‘Oh, if labor would realize the significance of my deed, if the worker would understand my aims and motives, he could be roused to strong protest, perhaps to active demand. Ah, yes! But when, when will the dullard realize things? When will he open his eyes? Blind to his own slavery and degradation, can I expect him to perceive the wrong suffered by others? And who is to enlighten him? No one conceives the truth as deeply and clearly as we Anarchists.’
Yes, Alexander Berkman really was that annoying and up his own arse when he was sentenced to twenty-two years (though he got eight years off) for the attempted assassination (or ‘attentat‘) of Carnegie Steel boss Henry Frick. Prison Memoirs is therefore the story of an arrogant, delusional elitist ‘anarchist’ from a bourgeois background becoming someone halfway decent, with respect and genuine fellow feeling for working class people. Wow, prison works!
Berkman left Russia for the United States at seventeen, and became radicalised – like many others of his generation – by the events surrounding the Haymarket bombing. He started working with Emma Goldman (with whom he would have a lifelong relationship) and Johann Most, a staunch advocate of ‘propaganda by the deed’ – ie. political assasination as a supposed catalyst for anarchist revolution. When Frick tried to break the Homestead Strike in Pittsburgh, and the violence of his hired Pinkerton ‘security guards’ left many dead, Berkman decided to kill Frick. However, his attempt was unsuccessful on just about every level, with Frick surviving, Berkman ending up in prison, and the working class turning its back on him in disgust.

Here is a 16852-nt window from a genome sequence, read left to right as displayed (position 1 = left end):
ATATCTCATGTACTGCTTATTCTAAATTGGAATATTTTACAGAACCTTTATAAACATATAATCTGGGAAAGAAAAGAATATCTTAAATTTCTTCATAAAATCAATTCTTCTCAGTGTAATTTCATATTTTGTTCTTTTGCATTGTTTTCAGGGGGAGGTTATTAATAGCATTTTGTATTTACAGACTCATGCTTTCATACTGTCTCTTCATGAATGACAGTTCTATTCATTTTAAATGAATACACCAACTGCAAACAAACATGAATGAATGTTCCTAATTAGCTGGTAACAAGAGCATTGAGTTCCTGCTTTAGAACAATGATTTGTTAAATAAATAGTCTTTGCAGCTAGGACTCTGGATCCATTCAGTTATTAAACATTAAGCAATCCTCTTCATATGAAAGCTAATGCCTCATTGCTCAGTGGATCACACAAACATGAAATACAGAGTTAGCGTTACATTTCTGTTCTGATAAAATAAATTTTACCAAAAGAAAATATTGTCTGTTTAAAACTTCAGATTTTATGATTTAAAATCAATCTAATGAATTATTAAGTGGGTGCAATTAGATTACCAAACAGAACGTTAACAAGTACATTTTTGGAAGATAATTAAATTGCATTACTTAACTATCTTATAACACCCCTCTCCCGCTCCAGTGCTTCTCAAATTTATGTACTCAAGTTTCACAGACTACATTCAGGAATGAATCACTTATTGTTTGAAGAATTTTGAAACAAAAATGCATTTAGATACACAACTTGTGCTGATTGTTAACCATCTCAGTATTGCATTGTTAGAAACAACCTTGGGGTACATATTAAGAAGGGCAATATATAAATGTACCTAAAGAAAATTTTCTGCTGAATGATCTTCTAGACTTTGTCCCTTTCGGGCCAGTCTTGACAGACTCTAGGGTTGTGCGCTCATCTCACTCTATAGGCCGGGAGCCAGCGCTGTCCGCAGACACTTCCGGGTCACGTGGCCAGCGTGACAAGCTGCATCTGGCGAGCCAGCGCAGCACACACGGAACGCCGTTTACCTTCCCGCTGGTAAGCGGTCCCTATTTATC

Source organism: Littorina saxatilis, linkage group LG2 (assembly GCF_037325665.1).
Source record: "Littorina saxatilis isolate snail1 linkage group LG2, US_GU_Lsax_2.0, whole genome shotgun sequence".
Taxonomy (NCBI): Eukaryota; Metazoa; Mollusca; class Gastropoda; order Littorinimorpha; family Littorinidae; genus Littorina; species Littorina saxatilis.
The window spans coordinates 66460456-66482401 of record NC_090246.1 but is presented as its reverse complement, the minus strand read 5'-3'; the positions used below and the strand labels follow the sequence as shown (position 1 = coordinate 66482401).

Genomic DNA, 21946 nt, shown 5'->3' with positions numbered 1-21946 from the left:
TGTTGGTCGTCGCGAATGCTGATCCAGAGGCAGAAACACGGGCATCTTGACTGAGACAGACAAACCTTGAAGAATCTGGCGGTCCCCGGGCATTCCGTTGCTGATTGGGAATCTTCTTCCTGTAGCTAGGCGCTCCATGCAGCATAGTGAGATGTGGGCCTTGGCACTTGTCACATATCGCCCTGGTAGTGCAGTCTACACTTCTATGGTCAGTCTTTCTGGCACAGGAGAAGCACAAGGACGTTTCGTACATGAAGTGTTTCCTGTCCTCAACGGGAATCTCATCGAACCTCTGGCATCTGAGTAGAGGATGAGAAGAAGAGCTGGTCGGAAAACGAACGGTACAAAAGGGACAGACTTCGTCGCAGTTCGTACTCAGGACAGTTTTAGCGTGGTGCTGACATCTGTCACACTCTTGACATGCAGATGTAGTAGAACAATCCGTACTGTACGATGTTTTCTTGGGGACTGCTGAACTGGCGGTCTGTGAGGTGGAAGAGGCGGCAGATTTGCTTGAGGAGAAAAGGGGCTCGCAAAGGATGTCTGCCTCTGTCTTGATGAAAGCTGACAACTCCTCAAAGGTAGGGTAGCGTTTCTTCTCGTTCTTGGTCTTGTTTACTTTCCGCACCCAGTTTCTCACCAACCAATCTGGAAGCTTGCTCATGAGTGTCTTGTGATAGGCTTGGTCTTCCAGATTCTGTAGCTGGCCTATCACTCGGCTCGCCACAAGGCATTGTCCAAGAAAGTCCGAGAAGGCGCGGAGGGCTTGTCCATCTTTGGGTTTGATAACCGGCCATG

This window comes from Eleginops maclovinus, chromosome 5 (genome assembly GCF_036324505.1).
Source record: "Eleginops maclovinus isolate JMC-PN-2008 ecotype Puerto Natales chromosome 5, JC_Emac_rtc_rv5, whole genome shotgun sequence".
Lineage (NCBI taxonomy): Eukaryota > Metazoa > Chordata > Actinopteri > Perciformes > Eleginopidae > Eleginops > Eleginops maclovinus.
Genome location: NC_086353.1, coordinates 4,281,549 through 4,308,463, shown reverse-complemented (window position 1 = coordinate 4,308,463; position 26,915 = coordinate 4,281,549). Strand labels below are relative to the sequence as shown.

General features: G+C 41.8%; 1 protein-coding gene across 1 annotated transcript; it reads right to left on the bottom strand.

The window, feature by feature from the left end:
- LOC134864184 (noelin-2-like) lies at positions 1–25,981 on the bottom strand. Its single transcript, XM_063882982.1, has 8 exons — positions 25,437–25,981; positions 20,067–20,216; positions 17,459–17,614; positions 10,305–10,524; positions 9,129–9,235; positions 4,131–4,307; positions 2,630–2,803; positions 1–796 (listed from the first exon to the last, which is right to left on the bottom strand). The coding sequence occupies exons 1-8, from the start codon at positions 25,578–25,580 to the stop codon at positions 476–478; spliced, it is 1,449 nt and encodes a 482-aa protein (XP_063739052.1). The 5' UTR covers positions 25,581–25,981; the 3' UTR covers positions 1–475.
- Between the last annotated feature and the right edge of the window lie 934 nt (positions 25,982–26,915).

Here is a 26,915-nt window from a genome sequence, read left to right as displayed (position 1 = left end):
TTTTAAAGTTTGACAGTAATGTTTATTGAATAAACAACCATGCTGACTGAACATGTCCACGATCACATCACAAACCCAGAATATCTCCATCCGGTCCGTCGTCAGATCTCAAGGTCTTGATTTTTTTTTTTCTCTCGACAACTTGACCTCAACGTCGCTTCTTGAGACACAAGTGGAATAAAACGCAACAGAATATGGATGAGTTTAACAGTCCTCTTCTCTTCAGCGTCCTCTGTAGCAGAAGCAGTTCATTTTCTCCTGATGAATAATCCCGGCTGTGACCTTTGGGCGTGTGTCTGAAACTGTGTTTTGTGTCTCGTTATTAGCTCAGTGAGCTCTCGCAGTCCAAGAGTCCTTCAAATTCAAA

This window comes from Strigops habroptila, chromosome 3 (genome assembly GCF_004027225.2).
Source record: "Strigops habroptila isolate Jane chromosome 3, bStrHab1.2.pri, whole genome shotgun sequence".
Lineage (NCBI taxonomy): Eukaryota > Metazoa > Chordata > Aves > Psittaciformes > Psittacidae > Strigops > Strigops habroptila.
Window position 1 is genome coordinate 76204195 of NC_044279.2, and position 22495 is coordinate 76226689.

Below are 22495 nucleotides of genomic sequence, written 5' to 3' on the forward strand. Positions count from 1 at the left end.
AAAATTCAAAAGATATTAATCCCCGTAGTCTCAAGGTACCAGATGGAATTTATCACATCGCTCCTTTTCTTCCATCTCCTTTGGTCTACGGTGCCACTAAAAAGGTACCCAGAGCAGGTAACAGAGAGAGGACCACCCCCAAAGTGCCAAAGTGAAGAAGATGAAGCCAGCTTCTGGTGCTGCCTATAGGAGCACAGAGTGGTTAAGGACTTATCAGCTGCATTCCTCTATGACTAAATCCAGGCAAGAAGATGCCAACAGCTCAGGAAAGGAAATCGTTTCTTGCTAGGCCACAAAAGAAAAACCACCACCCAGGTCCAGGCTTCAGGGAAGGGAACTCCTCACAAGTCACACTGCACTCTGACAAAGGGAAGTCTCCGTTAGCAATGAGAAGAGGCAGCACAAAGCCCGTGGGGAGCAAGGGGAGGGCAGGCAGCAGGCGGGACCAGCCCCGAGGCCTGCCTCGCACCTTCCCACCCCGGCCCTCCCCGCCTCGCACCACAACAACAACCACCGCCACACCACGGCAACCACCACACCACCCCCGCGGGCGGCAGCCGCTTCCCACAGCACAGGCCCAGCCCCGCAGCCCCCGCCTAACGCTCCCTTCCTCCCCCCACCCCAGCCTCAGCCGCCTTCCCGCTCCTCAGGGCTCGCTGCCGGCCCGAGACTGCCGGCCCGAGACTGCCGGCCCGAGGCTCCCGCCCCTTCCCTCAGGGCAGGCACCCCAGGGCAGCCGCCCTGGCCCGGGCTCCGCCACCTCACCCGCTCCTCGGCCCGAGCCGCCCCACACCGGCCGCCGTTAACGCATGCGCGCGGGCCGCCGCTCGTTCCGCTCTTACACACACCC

Prison really was the making of Berkman as a thinker and as a human, as he gradually learned humility, and put his failed one man insurrection into perspective. As he “suffered together” with his fellow inmates, he lost the massive chip on his shoulder, becoming helpful and considerate. The never-ending flow of letters from Goldman (here referred to as ‘the Girl’ or ‘Sonya’ to protect what was left of the feared Red Emma’s anonymity), gave him hope that he would survive the brutal prison regime, unlike so many of those he met inside. In a letter following Leon Czolgosz‘s assasination of President William McKinley, Berkman argued that:
‘Now, I do not believe that this deed was terroristic; and I doubt whether it was educational, because the social necessity for its performance was not manifest. That you may not misunderstand, I repeat: as an expression of personal revolt it was inevitable, and in itself an indictment of existing conditions. But the background of social necessity was lacking, and therefore the value of the act was to a great extent nullified.’
He had learned – much too late for his own freedom – that political assasinations can only have a negative impact on revolutionary ‘movements’ in the absence of widespread class consciousness. Working people would only have their preconceptions of revolutionaries and ruling class figures intensified by the act.
In the closing chapters, Berkman emerges from being ‘buried alive’ in prison, and slowly readjusts to life outside. It takes the attentions of his comrades and the introduction of a new Criminal Anarchy Law to rouse him from a deep depression. He continued to work for another twenty-five years, contributing to action against World War One conscription, the Bolshevik counter-revolution in Russia, and many magazine articles, books and pamphlets – until the eve of the Spanish Revolution, when he committed suicide to escape the pain of a prostate condition. Prison Memoirs is a fascinating insight into prison life, his relationship with Emma Goldman, and the slow evolution of his personality, from complete wanker to alright guy.